11. How do Medical SLPs stay safe with COVID-19 and highly contagious patients?

Interaction with patients with COVID-19 is common in many healthcare settings. According to recent studies, Medical SLPs most often treat dysphonia, dysphagia, dysarthria, and cognitive-communication disorders in patients with COVID-19 (Chad et al., 2021; Ramage, 2020) though this situation is unfolding in real time as scientists and clinicians learn more about new variants and long-haul syndrome from COVID-19 (Phillips & Williams, 2021; Larsen et al., 2021; see also ASHA Leader webpage). Medical SLPs may also be called upon to provide ventilator, ECMO or speaking valve support.

Personal Protective Equipment (PPE) is typically provided by the facility, and may include gowns, gloves, face or eye shields, respirator masks (e.g., N95s) and isolation protocols. Training on donning and doffing PPE is provided to keep medical staff as safe as possible. Additional precautions include: avoiding travelling patients (e.g., no walking in hallways; exams conducted in their rooms or rooms with HEPA filters), patients remaining masked when possible, etc. Infection control precautions apply to all highly contagious patients (e.g., those with MRSA, tuberculosis, influenza, etc.). See ASHA’s policy document for more information about standard and isolation precautions.

12. Can you give an example of a typical day for a Medical SLP in a hospital?

A Medical SLP may start their shift by logging into the Electronic Medical Record (EMR) and dividing new consults and follow-up treatments among the SLP team, often seeing 6-15 patients per day. They would likely prioritize evaluations or swallowing studies, and then turn to treatments for their patients recovering from issues such as stroke, infection, trauma, and organ failure. Prior to seeing a patient, a chart review would be conducted, and the Medical SLP may call nursing staff or physicians for clearance or clarification, if needed. The evaluation/treatment session is conducted, which may occur bedside, in a communal room, in a radiology suite (e.g., for a Modified Barium Swallow Study), etc. Often, the Medical SLP has to be flexible with their schedule as patients may develop new medical issues or become lethargic or unresponsive. Patients may also have new appointments that supersede their rehabilitation appointments. The Medical SLP may also co-treat with another discipline, such as physical or occupational therapy. The remainder of the day would often be spent on finalizing progress notes and other documentation.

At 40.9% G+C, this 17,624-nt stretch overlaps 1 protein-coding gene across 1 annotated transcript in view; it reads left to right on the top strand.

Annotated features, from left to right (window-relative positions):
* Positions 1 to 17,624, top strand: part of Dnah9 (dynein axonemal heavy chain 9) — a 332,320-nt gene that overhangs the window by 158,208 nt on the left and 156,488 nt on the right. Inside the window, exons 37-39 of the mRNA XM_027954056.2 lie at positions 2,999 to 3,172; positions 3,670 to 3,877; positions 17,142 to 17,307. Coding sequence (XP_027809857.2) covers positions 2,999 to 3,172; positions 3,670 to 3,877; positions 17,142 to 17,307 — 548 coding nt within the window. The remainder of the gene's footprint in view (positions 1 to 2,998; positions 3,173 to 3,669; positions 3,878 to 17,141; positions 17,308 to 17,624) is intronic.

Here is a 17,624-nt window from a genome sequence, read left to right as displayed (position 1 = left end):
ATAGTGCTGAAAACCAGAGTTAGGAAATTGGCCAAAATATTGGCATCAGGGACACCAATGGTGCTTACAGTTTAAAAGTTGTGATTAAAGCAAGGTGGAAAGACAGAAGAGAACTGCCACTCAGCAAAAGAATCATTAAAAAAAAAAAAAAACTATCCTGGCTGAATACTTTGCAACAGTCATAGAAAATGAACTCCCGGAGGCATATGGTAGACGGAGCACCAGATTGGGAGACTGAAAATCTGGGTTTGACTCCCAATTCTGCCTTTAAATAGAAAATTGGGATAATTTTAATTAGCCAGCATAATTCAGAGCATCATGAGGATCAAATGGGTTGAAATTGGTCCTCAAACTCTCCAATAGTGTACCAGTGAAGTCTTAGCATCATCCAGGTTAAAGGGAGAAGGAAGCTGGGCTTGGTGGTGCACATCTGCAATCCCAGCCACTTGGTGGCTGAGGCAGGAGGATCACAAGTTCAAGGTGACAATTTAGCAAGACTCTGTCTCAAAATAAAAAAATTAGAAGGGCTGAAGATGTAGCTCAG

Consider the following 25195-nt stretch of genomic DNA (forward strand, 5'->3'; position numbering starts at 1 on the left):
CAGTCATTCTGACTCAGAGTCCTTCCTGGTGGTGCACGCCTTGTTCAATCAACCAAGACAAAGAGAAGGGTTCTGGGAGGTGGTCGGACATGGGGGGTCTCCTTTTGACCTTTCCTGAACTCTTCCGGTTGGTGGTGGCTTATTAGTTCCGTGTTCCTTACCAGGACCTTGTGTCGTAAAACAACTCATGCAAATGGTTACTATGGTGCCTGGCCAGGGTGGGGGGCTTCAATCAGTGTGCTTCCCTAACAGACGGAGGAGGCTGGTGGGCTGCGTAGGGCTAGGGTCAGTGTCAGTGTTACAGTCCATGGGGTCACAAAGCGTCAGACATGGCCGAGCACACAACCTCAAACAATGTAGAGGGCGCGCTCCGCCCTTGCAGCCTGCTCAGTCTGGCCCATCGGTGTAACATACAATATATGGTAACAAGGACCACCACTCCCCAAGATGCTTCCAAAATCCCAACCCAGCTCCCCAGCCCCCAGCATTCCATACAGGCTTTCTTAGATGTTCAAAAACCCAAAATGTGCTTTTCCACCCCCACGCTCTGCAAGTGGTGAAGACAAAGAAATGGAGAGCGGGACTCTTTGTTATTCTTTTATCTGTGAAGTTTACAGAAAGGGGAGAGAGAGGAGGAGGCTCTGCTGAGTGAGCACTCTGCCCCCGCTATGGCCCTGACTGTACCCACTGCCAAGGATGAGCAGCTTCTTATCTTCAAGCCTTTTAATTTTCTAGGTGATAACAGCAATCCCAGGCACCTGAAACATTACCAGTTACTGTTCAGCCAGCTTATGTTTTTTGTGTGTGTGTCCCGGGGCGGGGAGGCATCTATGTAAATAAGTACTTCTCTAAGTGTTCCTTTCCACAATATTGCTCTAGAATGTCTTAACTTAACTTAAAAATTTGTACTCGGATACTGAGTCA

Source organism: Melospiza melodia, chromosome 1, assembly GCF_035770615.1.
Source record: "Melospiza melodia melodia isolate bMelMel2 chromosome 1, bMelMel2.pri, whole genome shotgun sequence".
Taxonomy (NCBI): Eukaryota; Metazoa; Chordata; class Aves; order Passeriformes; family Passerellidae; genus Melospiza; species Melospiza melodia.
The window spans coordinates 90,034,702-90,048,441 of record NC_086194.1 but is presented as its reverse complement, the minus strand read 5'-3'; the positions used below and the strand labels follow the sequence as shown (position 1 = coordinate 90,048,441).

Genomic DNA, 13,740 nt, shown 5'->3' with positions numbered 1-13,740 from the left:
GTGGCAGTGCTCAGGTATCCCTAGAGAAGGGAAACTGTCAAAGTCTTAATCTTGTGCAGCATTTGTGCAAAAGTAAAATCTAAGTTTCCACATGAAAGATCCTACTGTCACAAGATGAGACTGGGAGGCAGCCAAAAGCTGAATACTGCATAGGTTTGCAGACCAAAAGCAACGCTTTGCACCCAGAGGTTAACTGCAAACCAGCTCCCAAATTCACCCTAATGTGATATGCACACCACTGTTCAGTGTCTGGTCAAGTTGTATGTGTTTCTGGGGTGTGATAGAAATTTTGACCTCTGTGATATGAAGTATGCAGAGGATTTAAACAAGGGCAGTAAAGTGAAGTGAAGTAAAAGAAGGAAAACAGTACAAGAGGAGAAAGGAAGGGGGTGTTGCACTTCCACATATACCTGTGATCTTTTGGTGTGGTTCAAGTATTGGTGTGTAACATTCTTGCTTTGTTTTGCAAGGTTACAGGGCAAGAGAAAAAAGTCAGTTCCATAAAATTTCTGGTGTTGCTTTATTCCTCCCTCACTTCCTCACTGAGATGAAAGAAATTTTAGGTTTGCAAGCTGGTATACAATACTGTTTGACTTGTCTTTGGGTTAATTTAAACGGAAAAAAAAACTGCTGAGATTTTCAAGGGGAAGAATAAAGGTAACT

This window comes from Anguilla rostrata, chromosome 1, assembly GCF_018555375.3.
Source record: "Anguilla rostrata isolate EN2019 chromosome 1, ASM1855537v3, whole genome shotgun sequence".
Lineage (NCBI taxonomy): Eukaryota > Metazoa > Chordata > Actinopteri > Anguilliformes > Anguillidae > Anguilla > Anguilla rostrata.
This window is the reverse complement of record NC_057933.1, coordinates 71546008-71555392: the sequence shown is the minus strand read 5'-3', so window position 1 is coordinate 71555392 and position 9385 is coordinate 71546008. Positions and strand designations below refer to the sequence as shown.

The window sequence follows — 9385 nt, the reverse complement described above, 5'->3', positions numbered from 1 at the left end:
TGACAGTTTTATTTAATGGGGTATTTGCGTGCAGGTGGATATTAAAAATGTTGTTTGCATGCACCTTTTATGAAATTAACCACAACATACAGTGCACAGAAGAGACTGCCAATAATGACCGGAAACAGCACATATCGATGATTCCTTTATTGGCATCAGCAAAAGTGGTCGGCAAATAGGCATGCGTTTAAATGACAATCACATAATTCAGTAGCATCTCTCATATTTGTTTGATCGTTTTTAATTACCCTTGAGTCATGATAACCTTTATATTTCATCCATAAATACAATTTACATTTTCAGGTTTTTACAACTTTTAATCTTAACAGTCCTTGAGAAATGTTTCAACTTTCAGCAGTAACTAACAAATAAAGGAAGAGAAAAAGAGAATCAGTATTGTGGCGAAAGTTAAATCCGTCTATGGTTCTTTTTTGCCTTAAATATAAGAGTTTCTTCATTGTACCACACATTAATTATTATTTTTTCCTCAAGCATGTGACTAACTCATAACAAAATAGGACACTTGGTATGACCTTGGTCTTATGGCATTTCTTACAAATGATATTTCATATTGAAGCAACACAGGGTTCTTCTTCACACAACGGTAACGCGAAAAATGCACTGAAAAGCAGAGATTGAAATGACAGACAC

13. Can you give an example of a typical day in a skilled nursing facility (SNF)?

The Medical SLP may start the day by reviewing the clinic schedule and looking up resident information in the EMR.  After seeing a few residents for issues related to dysphagia, dysarthria, and cognitive decline, the SLP may attend the Nursing Rounds, where notable changes to the residents are discussed. The SLP might then join several residents during lunch to observe their swallowing ability and dysphagia strategy use. After working with several clients with memory impairment, using Spaced Retrieval and memory books, the SLP may attend a family conference with the SNF team. Following a few more evaluation/management sessions with residents, the SLP turns to documentation, writing progress notes, and emailing colleagues.